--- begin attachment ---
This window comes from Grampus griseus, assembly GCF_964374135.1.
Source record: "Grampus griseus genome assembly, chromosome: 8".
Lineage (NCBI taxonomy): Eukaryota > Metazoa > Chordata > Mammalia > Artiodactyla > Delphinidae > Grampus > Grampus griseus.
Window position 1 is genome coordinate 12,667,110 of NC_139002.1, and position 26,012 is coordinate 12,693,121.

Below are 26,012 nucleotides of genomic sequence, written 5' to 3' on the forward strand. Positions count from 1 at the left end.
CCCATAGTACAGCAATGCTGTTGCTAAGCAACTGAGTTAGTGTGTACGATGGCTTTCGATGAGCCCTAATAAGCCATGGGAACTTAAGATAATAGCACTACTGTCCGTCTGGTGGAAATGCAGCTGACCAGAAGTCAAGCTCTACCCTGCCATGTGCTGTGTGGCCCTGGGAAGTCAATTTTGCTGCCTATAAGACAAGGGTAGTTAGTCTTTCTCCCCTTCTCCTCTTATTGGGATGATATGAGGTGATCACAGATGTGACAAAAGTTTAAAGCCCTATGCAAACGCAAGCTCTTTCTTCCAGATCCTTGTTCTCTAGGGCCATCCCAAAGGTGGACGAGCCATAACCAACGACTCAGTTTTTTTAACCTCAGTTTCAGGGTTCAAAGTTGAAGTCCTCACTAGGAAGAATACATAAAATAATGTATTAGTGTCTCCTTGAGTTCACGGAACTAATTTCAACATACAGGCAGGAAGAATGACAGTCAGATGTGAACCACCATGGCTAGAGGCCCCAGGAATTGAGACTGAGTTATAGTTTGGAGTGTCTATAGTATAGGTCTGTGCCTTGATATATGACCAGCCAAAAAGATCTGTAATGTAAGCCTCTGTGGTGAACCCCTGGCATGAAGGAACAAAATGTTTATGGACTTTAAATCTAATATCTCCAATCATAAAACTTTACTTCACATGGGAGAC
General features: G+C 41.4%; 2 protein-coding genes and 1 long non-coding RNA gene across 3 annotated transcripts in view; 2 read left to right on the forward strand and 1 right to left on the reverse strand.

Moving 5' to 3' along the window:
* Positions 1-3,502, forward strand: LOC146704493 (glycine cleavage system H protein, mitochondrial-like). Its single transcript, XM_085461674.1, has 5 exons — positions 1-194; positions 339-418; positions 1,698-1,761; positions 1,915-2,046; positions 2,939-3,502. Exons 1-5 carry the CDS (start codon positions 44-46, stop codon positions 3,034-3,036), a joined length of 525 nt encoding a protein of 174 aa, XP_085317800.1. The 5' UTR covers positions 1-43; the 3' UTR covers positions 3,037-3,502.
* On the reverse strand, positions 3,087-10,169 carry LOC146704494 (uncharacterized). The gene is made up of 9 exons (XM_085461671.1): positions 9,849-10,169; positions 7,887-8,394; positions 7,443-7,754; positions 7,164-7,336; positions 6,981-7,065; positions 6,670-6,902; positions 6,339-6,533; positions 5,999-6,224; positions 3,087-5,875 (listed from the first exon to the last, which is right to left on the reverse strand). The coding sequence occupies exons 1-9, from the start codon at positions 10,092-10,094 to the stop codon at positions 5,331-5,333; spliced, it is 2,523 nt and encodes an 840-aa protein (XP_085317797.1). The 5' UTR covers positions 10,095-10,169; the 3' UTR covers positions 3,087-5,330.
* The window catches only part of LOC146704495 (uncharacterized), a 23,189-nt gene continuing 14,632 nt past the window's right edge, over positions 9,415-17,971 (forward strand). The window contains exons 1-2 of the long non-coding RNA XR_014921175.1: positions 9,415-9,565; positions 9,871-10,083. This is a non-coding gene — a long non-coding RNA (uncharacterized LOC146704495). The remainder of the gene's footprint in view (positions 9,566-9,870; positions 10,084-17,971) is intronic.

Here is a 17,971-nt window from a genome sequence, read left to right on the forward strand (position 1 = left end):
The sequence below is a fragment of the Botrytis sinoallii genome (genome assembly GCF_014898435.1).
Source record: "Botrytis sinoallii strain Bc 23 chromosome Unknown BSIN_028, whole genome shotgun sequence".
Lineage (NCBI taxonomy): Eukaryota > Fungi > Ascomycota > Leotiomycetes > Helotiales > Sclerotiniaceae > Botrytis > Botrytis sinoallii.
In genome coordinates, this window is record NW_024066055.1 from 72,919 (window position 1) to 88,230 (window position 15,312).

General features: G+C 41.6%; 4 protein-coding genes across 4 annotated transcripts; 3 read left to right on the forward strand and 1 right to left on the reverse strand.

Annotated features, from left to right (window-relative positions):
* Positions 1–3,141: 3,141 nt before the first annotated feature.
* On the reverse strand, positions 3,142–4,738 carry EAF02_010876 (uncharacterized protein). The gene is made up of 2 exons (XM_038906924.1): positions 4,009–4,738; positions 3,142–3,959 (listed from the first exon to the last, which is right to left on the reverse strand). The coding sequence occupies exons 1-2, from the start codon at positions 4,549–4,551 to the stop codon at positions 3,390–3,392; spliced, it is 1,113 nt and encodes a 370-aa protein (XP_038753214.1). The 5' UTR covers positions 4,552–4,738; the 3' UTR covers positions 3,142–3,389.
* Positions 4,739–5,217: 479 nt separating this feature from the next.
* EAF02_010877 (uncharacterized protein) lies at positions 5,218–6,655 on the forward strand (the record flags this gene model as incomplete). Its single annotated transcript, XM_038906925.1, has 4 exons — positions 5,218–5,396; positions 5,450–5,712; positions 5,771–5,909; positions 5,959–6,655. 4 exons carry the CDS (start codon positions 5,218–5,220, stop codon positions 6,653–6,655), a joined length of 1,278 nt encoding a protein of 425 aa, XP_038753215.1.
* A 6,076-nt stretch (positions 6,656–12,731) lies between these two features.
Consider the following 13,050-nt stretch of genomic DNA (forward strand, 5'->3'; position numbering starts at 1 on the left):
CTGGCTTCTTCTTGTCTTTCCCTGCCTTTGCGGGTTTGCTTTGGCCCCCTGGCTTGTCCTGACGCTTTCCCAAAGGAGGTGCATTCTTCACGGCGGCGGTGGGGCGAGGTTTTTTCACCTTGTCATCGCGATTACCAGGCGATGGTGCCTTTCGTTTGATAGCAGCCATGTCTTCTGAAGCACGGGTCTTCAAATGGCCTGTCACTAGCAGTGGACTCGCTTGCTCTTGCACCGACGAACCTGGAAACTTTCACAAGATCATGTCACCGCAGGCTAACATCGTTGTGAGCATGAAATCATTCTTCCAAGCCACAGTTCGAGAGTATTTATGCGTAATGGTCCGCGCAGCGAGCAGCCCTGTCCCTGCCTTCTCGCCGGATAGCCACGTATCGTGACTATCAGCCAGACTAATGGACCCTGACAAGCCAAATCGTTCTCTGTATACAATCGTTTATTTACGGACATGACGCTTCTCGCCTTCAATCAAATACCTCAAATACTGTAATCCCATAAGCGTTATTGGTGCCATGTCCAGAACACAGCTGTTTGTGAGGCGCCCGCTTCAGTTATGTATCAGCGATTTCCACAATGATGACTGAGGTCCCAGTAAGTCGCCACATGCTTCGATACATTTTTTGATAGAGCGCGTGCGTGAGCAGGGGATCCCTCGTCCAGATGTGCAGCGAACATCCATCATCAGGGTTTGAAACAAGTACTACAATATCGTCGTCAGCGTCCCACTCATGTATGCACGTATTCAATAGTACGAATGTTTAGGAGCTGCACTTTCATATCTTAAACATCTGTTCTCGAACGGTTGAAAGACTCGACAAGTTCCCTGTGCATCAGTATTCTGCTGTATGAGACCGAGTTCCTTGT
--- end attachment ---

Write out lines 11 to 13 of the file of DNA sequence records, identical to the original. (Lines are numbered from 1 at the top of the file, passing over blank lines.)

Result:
* The window catches only part of LOC146704495 (uncharacterized), a 23,189-nt gene continuing 14,632 nt past the window's right edge, over positions 9,415-17,971 (forward strand). The window contains exons 1-2 of the long non-coding RNA XR_014921175.1: positions 9,415-9,565; positions 9,871-10,083. This is a non-coding gene — a long non-coding RNA (uncharacterized LOC146704495). The remainder of the gene's footprint in view (positions 9,566-9,870; positions 10,084-17,971) is intronic.

Here is a 17,971-nt window from a genome sequence, read left to right on the forward strand (position 1 = left end):
The sequence below is a fragment of the Botrytis sinoallii genome (genome assembly GCF_014898435.1).